Department of Particle Physics and Astrophysics

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Ofer Aharony

Professor
Tel:+972-8-934-2652
Fax:+972-8-934-4106
Location:Edna and K.B. Weissman Building of Physical Sciences, Room 310

Current Research Interests

  1. Strongly coupled field theories and confinement, Supersymmetric field theories,  Large N field theories
  2. Non-perturbative aspects of string/M theory
  3. The AdS/CFT correspondence and its generalizations to other field theory/gravity dualities, and its applications for studying field theory and string/M theory

The standard model of particle physics provides an excellent description of most particle physics processes observed experimentally. Theoretically, there are two main problems with this model : the strong nuclear interactions (QCD) are strongly coupled at low energies so it is difficult to use the standard model gauge theory to obtain predictions for properties like meson and baryon masses, and the model does not contain quantum gravity.

One main research direction I am interested in is the understanding of the strong coupling behavior of field theories like QCD, in order to understand issues like confinement and chiral symmetry breaking. One method which is useful is to study supersymmetric field theories. These theories are similar in many ways to QCD, and exhibit (in some cases) the same qualitative behavior, but due to the power of supersymmetry many of their properties may be computed exactly (even at strong coupling) so one has some control over issues like confinement and chiral symmetry breaking. Another useful method is the large N expansion (pioneered by 't Hooft), where again some exact results may be obtained concerning the strong coupling behavior in the limit of a large number of colors, which perhaps could be extended to the case of the strong interactions (for which N=3).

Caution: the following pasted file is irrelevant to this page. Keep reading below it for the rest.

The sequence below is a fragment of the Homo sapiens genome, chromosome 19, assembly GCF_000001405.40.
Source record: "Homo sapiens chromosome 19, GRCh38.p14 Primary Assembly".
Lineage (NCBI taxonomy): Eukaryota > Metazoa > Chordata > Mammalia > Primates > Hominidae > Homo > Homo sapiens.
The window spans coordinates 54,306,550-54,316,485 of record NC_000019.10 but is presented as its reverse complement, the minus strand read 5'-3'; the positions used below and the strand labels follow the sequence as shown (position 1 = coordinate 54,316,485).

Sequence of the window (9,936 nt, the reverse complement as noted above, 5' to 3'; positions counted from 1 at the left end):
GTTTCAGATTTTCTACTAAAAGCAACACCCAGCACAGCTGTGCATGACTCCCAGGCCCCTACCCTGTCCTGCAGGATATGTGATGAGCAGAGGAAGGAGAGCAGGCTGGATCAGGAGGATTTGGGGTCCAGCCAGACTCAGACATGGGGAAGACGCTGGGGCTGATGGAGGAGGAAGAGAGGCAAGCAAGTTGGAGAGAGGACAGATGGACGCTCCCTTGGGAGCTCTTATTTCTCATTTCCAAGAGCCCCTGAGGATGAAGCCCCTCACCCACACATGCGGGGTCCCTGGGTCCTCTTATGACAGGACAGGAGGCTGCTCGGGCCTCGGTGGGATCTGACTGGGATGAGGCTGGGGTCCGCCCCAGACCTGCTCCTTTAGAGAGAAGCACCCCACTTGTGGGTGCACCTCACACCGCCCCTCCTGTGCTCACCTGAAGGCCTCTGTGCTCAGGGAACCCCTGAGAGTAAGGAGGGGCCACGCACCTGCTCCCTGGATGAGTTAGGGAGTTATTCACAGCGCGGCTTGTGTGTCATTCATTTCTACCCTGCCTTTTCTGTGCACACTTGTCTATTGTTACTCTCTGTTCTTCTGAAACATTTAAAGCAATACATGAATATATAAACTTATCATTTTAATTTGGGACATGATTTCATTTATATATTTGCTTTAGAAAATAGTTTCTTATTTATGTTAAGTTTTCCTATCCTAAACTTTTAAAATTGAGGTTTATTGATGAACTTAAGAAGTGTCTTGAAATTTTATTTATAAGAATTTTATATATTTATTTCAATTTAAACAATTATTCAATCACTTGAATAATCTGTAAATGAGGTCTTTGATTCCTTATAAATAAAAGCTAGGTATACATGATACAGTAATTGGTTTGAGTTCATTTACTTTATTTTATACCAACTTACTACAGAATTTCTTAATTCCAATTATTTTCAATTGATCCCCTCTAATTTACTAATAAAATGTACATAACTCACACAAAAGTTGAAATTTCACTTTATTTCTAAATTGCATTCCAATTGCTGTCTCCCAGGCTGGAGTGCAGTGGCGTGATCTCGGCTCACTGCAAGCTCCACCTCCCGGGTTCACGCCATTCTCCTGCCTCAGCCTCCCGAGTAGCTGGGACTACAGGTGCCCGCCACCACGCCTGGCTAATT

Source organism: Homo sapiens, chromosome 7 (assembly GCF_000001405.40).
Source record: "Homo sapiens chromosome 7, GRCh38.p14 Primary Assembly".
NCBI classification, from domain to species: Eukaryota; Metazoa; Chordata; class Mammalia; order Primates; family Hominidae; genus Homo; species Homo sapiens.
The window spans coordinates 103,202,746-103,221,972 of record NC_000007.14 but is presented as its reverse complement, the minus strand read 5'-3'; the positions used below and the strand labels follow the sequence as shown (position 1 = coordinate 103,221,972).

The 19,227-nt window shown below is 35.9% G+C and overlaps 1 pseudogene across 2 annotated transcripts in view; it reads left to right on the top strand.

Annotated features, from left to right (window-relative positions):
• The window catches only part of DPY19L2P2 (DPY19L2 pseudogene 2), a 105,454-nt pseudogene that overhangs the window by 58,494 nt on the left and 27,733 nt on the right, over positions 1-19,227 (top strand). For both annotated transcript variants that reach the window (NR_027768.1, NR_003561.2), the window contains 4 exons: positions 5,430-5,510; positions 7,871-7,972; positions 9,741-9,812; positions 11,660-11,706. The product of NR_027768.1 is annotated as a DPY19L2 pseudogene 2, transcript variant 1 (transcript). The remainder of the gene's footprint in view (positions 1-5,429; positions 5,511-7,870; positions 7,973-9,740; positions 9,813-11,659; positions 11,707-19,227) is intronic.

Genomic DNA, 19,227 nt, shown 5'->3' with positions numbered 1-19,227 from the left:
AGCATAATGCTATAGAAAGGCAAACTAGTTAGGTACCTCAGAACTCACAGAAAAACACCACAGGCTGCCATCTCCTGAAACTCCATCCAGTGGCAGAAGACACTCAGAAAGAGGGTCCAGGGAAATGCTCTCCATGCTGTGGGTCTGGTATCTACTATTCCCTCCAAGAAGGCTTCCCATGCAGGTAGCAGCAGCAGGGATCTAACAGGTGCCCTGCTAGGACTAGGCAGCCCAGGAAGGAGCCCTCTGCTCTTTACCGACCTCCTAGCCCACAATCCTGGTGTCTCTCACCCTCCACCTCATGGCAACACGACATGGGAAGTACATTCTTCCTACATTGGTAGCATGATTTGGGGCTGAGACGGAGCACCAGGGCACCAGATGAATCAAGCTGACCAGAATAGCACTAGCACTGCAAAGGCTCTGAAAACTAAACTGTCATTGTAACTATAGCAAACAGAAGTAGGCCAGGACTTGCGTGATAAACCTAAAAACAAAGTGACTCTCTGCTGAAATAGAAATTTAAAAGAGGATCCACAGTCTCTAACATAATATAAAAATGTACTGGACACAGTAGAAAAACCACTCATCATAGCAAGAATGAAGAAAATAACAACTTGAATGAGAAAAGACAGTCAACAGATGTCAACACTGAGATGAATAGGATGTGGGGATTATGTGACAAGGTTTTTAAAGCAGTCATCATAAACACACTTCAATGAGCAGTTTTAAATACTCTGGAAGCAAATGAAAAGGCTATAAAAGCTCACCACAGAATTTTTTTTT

My other main interest is in quantum gravity, which is believed to be well-described by string theory. The non-perturbative formulation of this theory is not yet completely understood, though it is understood in some gravitational backgrounds. Some particularly interesting problems in quantum gravity, which can hopefully be studied using string theory (though they cannot be studied in string perturbation theory), are the general understanding of the black hole entropy/area relation and the fate of cosmological singularities like the big-bang singularity.

Recently it has been realized that there is a direct relation between quantum field theories and quantum theories of gravity (in some backgrounds), known as the AdS/CFT correspondence (and its generalizations). In many cases this correspondence is related to 't Hooft's large N expansion, which leads one to expect that large N field theories should be related to string theories (and, thus, to theories of quantum gravity). The correspondence is a manifestation of holography, which is expected to be a general property of quantum gravity. By studying this correspondence one hopes to shed light both on properties of strongly coupled field theories (which, in some cases, are mapped to weakly coupled theories of gravity) and on properties of quantum gravity (which are mapped to properties of field theories).